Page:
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  04-21-2010, 01:59 AM
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he American Idol top seven were singing for more than their own suppers tonight. In honor of the returning Idol Gives Back special, the finalists took to the stage to warble (and, in some cases, sob) songs of inspiration after a bit of tutoring by 12-time Grammy winner Alicia Keys.
Well, if we were singing for Ms. Keys, not to mention America's adoration and Simon Cowell 's good graces, we'd hope to put on a good show.
But read on to find out how they did.

Casey James: The endlessly appealing rocker turned in yet another feel-good, roadhouse-appropriate sing-along performance, this time tackling Fleetwood Mac 's "Don't Stop Thinking About Tomorrow." Which Casey definitely should not, because we're pretty sure he's soaked up enough good will to carry him to at least the top three. "We're looking for something a little more special," Randy Jackson said. "You're consistently good, but I don't think anyone's going to be talking about that tomorrow," concurred Ellen DeGeneres. "You made yourself like everybody else tonight," lamented Kara DioGuardi. "That wasn't particularly inspiring, zero emotion…I actually thought it was a lazy song choice," sniffed Simon Cowell.

Lee Dewyze: Leave it to Paul Simon, Art Garfunkel and Lee to inspire with "The Boxer." He turned this Simon & Garfunkel greatest hit into a new stadium-rock song, and we wish he had been allowed to sing and strum his guitar for longer than 60 seconds. Kara spied a Moment, and Simon called the difference between Lee's and Casey's performances "staggering." "That was sincere, it was emotional, it was inspirational…You made it sound as if it was written a week ago," he said. "I thought it was absolutely brilliant, good for you."

Tim Urban: He didn't sound particularly great, but Tim's flat, pleasing voice sounded as good as plenty of other singer-songwriter types while taking on the Goo Goo Dolls ' "Better Days." Ellen, bless her heart, wasn't a big fan of the soup of the day this week. Simon is still drinking the Kool-Aid, though, saying it was "a little bit of a letdown" but would have been impressive if it had been the first time they'd seen him.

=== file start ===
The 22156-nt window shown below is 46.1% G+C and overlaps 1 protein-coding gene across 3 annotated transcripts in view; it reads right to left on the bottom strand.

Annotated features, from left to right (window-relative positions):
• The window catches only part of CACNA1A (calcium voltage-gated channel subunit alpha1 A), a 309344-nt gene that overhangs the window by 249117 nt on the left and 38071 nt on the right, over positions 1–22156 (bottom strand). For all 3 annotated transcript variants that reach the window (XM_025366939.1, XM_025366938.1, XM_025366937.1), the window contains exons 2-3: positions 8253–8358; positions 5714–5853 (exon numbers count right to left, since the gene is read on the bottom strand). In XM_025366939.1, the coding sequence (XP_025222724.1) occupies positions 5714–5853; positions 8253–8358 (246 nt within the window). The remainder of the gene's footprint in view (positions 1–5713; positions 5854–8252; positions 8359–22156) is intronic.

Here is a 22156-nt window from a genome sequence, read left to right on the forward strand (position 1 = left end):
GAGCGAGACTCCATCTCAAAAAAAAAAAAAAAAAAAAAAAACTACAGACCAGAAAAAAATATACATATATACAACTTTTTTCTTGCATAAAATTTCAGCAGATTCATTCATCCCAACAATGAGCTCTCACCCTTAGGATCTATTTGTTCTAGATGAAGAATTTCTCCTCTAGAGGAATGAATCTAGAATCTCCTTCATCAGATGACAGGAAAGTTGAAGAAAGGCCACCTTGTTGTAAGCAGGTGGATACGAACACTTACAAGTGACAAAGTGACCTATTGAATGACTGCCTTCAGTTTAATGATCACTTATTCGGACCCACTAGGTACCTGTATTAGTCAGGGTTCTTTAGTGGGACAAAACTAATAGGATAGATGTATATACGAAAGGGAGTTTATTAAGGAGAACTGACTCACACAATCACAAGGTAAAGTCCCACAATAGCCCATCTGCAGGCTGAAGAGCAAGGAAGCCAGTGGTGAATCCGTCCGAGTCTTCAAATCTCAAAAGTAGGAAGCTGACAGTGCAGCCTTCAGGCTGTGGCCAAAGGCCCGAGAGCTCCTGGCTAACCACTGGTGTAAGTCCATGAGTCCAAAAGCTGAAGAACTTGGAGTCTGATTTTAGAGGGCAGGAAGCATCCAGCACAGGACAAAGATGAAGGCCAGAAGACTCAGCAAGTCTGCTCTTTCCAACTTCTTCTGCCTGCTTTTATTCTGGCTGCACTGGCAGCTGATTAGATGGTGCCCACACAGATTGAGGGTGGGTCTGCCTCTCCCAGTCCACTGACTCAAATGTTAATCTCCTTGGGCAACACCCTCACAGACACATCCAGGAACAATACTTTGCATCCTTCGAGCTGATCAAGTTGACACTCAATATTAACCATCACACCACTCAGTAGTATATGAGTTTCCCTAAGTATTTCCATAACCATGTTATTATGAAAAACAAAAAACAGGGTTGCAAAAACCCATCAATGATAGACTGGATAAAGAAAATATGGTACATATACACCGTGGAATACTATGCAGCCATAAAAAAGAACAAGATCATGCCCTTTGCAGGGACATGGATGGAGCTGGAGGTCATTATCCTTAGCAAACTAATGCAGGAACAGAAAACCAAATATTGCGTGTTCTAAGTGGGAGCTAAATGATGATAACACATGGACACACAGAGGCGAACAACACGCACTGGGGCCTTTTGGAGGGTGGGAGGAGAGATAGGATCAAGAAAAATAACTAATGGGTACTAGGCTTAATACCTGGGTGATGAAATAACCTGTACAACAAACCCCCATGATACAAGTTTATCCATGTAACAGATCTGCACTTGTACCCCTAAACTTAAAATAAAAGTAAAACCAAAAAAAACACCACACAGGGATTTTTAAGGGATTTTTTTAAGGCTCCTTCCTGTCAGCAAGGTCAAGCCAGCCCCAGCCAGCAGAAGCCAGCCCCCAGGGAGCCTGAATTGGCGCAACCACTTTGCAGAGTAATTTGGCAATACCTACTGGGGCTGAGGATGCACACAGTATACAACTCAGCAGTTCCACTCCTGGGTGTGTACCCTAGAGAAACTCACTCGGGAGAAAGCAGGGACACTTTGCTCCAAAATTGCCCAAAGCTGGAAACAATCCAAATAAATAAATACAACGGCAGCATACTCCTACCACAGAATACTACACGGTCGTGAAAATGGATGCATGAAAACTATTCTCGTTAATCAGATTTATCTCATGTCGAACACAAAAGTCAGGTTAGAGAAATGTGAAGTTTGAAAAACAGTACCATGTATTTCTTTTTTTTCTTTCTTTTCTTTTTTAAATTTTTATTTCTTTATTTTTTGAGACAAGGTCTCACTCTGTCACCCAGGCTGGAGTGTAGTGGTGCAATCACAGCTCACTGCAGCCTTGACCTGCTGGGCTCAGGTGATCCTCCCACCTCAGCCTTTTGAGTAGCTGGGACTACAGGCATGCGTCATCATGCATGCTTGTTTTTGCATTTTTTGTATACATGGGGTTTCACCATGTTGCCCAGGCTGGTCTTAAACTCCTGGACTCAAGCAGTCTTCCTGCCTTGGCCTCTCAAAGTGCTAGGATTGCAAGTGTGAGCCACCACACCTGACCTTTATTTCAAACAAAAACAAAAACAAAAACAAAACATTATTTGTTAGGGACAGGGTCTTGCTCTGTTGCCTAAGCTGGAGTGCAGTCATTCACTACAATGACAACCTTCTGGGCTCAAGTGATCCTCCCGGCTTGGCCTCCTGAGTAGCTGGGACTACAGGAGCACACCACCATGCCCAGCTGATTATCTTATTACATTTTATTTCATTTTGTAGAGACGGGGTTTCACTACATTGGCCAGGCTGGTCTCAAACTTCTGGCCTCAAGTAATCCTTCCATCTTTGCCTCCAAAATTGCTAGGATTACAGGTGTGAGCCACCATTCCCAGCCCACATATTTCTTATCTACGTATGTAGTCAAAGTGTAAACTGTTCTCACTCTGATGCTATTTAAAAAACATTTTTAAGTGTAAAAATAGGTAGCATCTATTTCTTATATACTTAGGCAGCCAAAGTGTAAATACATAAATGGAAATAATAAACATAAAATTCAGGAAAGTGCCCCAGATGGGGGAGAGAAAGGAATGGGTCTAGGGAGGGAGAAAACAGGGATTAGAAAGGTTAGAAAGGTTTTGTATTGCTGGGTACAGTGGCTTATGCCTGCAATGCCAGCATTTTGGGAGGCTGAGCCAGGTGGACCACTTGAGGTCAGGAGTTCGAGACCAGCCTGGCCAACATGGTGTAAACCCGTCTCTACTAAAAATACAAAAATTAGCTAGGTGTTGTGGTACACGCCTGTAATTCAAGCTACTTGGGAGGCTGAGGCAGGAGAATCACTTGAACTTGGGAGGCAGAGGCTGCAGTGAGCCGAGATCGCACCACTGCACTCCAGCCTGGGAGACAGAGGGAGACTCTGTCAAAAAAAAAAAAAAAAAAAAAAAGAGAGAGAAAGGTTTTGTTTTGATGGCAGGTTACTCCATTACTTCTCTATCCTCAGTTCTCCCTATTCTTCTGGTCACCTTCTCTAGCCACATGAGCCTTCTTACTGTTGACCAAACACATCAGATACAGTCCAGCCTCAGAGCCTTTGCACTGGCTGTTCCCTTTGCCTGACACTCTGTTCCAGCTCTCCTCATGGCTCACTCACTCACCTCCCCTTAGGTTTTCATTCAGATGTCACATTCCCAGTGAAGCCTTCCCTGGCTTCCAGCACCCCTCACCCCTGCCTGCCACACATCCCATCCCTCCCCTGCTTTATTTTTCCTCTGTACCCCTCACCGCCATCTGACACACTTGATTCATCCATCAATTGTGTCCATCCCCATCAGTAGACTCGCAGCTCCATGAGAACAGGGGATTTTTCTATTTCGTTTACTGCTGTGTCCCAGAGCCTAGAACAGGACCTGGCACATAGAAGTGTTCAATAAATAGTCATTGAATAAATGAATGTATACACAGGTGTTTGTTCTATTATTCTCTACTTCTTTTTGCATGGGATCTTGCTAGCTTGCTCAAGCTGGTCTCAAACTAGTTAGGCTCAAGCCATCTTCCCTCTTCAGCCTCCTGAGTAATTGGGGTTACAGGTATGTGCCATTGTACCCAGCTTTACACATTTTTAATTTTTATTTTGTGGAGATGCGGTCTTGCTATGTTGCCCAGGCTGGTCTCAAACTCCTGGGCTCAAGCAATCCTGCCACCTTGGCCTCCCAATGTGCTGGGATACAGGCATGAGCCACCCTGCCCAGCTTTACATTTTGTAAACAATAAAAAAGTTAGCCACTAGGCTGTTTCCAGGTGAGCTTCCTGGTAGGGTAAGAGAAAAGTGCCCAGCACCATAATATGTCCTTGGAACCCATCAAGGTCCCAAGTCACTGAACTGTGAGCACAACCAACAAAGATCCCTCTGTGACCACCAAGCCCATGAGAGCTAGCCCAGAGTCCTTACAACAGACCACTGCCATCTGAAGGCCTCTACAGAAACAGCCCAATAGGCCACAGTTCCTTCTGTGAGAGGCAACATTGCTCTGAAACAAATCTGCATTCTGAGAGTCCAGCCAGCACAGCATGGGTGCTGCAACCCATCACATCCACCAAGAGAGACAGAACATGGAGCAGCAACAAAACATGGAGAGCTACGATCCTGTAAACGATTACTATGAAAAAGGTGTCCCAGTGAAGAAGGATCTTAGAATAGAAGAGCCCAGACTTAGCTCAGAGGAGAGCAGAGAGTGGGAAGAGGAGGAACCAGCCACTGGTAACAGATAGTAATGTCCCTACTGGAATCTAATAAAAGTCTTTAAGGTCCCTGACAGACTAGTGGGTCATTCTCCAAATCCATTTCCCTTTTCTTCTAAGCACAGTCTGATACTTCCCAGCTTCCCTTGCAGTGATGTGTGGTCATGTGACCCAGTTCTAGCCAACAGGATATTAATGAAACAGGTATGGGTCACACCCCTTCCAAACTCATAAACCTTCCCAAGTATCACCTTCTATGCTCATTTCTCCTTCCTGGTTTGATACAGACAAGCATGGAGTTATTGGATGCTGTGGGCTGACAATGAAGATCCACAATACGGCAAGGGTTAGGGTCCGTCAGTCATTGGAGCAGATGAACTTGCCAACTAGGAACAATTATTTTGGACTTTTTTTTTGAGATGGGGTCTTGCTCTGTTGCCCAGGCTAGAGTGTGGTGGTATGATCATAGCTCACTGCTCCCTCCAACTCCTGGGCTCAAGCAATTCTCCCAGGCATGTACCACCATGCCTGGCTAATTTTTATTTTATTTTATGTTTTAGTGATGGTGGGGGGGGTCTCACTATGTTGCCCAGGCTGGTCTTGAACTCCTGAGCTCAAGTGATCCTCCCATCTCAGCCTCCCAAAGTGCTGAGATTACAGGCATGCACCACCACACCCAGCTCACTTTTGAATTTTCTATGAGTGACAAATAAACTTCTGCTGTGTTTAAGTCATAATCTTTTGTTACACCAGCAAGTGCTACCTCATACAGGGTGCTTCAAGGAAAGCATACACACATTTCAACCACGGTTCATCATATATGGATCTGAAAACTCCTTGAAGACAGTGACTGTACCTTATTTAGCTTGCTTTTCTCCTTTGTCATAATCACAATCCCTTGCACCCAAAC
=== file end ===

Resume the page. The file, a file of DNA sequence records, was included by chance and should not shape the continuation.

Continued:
Aaron Kelly: The kid was throwing some wild pitches out there. The end of his increasingly confident cover of R. Kelly 's Space Jam theme song, "I Believe I Can Fly," was a slam dunk, however, resulting in a split decision (not to mention some mixed metaphors). The judges complimented him for taking on such a big song, but, "in the real world, if we'd heard that on the radio, I would have turned it off in 10 seconds," Simon concluded. 'It wasn't very good, but you kind of made it quite good."
Siobhan Magnus: Fascinating! Her booming interpretation of the Mariah Carey (or Whitney Houston) ballad "When You Believe" was a combination disaster and mesmerizing pop-culture oddity, the 20-year-old looking so confident and poised yet sounding so…bizarre. Siobhan hit some beautiful notes, as always, yet also had us cringing on our couches. Randy made sure to note that the song was by two of the most "amazing, stylized singers." Thanks for that. Simon said she had definitely picked the wrong song and the performance was "all over the place." Kara said it was technically well-sung, so it must have sounded different up close.

Michael Lynche: More flying, this time thanks to Big Mike and Nickelback's "Hero." It sounded good to us, rich and melodious, but Simon quibbled with its origins. "That was about Spider-Man, wasn't it?" the Brit asked, recalling the first film in the superhero trilogy.
Crystal Bowersox: The previous six were all just placeholders before this one took the stage without her guitar, or an instrument of any kind, for the night's final performance. And she didn't disappoint. Crystal tore into Ziggy Marley 's "People Get Ready" with both hands, her feet, a full set of teeth, etc., and ended the performance in tears, overcome by emotions. Randy gave her a standing-O for her efforts. "You have never looked more beautiful, and you keep evolving and growing," praised Ellen. "You know why they call you Mama Sox?" Kara asked. "Because you schooled all those other contestants." And Simon deemed her performance to be "in a completely different class" than all the ones that came before it.
Someone's leaving tomorrow, but there will be music and good cheer aplenty as the top seven and a host of all-stars, including Elton John, the Black Eyed Peas and Carrie Underwood, take the stage for hunger-battling charities in the U.S. and Africa on the two-hour Idol Gives Back special.
"I'm normally not a praying man, but if you're up there, please save me Superman."
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